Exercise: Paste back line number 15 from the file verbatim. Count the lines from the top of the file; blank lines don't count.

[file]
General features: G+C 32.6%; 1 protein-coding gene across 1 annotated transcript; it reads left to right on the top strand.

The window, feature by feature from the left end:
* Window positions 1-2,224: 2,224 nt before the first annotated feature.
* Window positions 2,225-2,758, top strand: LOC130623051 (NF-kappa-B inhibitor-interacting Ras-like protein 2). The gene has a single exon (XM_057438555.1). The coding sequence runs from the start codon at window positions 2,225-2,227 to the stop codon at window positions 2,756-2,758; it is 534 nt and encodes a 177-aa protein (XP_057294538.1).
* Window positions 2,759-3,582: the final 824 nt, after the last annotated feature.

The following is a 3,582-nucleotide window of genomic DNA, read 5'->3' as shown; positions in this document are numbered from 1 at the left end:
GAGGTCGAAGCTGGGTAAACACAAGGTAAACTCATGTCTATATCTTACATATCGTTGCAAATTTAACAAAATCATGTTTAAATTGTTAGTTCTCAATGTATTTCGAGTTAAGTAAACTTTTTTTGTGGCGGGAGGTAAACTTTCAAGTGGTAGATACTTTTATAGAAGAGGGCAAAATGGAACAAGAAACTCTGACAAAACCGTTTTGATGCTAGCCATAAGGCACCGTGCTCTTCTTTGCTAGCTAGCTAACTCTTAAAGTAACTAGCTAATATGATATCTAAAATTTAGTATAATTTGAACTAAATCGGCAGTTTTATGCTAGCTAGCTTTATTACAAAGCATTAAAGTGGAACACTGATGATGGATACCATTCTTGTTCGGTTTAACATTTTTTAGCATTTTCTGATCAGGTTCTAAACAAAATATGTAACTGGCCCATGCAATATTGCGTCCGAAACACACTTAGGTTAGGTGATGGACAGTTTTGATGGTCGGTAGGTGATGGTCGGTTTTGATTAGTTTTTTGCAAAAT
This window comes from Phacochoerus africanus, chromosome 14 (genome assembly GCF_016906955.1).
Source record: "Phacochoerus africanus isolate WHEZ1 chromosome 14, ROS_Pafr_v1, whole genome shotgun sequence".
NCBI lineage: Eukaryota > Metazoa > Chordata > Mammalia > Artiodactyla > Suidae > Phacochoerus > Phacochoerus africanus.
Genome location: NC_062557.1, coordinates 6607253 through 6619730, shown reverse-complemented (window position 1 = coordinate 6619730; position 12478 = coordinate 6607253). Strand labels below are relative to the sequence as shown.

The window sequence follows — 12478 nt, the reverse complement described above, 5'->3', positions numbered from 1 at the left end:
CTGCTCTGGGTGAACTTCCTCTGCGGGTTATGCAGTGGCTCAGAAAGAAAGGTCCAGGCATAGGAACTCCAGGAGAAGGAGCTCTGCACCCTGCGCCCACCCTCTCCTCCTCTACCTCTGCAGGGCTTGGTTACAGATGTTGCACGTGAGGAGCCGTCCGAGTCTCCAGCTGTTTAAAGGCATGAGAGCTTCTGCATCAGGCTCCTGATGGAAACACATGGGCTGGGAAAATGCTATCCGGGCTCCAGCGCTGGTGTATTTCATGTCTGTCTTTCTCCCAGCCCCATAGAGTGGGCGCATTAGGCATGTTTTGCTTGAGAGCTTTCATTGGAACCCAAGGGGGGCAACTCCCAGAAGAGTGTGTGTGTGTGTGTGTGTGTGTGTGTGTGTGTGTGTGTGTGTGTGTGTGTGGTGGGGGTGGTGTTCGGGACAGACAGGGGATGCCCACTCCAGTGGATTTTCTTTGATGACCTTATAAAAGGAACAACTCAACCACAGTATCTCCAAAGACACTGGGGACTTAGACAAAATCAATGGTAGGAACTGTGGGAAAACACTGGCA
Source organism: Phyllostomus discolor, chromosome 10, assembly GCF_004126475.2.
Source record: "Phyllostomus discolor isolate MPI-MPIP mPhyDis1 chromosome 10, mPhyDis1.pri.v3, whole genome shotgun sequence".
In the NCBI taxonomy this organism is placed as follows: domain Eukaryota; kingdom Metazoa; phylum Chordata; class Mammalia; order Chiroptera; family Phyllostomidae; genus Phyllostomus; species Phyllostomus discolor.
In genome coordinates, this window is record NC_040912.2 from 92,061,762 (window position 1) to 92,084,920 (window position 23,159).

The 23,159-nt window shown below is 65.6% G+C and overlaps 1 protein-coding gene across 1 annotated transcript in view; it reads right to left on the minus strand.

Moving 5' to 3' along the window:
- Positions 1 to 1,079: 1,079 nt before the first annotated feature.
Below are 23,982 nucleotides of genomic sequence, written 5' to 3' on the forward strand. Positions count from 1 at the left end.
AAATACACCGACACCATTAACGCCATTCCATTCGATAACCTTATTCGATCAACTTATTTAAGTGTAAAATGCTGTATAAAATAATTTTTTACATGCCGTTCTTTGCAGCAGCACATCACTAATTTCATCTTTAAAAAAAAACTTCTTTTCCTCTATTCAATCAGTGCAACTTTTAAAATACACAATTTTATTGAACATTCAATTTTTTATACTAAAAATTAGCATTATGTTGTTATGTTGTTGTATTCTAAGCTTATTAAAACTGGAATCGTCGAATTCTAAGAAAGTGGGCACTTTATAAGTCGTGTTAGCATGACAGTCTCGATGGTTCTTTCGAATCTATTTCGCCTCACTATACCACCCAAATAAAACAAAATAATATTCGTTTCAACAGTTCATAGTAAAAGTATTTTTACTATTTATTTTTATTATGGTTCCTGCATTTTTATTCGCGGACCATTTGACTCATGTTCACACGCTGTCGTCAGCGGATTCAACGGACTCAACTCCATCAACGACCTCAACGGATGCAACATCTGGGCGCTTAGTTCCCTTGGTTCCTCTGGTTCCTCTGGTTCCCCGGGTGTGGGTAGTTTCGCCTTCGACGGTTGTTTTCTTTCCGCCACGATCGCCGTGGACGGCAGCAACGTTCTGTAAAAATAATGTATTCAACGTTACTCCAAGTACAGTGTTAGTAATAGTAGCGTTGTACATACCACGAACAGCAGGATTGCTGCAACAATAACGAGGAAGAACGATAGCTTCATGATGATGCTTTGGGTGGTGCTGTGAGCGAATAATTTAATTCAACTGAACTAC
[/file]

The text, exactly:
Source record: "Phyllostomus discolor isolate MPI-MPIP mPhyDis1 chromosome 10, mPhyDis1.pri.v3, whole genome shotgun sequence".